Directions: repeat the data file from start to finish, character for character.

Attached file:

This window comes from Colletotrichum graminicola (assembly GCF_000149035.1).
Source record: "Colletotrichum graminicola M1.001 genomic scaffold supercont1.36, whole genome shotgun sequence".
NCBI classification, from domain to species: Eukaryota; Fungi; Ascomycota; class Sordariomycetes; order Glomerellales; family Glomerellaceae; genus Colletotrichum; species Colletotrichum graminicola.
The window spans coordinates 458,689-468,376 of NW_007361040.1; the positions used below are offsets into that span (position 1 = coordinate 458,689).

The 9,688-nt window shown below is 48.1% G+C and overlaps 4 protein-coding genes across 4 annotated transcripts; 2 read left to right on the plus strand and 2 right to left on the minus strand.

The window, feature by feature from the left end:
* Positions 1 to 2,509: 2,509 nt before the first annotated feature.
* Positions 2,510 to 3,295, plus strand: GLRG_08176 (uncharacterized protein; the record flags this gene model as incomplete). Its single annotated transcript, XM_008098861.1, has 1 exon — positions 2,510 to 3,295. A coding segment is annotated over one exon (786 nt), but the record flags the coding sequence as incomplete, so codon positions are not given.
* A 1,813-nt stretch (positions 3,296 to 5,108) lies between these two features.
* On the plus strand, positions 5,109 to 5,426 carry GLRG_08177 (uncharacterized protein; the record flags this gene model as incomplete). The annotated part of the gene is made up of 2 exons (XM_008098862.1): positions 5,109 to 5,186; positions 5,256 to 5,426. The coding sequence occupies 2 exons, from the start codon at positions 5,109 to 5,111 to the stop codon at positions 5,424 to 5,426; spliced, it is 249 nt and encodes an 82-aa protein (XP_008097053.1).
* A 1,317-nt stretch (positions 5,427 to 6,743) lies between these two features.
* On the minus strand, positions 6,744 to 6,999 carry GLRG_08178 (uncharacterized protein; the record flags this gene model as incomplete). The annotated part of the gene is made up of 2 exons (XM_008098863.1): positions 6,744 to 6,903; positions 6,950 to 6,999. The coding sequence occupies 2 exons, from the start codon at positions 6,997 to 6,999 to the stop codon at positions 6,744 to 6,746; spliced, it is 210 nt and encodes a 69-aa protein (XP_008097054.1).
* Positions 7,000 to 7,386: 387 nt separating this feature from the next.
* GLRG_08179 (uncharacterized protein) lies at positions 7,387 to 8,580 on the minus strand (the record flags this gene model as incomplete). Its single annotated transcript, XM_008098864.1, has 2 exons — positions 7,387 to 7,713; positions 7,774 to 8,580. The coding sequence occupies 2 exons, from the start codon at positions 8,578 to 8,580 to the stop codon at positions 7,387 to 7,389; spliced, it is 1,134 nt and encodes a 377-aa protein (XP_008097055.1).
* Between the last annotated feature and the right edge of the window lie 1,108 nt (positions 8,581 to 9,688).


This window comes from Colletotrichum graminicola (assembly GCF_000149035.1).
Source record: "Colletotrichum graminicola M1.001 genomic scaffold supercont1.36, whole genome shotgun sequence".
NCBI classification, from domain to species: Eukaryota; Fungi; Ascomycota; class Sordariomycetes; order Glomerellales; family Glomerellaceae; genus Colletotrichum; species Colletotrichum graminicola.
The window spans coordinates 458,689-468,376 of NW_007361040.1; the positions used below are offsets into that span (position 1 = coordinate 458,689).

The 9,688-nt window shown below is 48.1% G+C and overlaps 4 protein-coding genes across 4 annotated transcripts; 2 read left to right on the plus strand and 2 right to left on the minus strand.

The window, feature by feature from the left end:
* Positions 1 to 2,509: 2,509 nt before the first annotated feature.
* Positions 2,510 to 3,295, plus strand: GLRG_08176 (uncharacterized protein; the record flags this gene model as incomplete). Its single annotated transcript, XM_008098861.1, has 1 exon — positions 2,510 to 3,295. A coding segment is annotated over one exon (786 nt), but the record flags the coding sequence as incomplete, so codon positions are not given.
* A 1,813-nt stretch (positions 3,296 to 5,108) lies between these two features.
* On the plus strand, positions 5,109 to 5,426 carry GLRG_08177 (uncharacterized protein; the record flags this gene model as incomplete). The annotated part of the gene is made up of 2 exons (XM_008098862.1): positions 5,109 to 5,186; positions 5,256 to 5,426. The coding sequence occupies 2 exons, from the start codon at positions 5,109 to 5,111 to the stop codon at positions 5,424 to 5,426; spliced, it is 249 nt and encodes an 82-aa protein (XP_008097053.1).
* A 1,317-nt stretch (positions 5,427 to 6,743) lies between these two features.
* On the minus strand, positions 6,744 to 6,999 carry GLRG_08178 (uncharacterized protein; the record flags this gene model as incomplete). The annotated part of the gene is made up of 2 exons (XM_008098863.1): positions 6,744 to 6,903; positions 6,950 to 6,999. The coding sequence occupies 2 exons, from the start codon at positions 6,997 to 6,999 to the stop codon at positions 6,744 to 6,746; spliced, it is 210 nt and encodes a 69-aa protein (XP_008097054.1).
* Positions 7,000 to 7,386: 387 nt separating this feature from the next.
* GLRG_08179 (uncharacterized protein) lies at positions 7,387 to 8,580 on the minus strand (the record flags this gene model as incomplete). Its single annotated transcript, XM_008098864.1, has 2 exons — positions 7,387 to 7,713; positions 7,774 to 8,580. The coding sequence occupies 2 exons, from the start codon at positions 8,578 to 8,580 to the stop codon at positions 7,387 to 7,389; spliced, it is 1,134 nt and encodes a 377-aa protein (XP_008097055.1).
* Between the last annotated feature and the right edge of the window lie 1,108 nt (positions 8,581 to 9,688).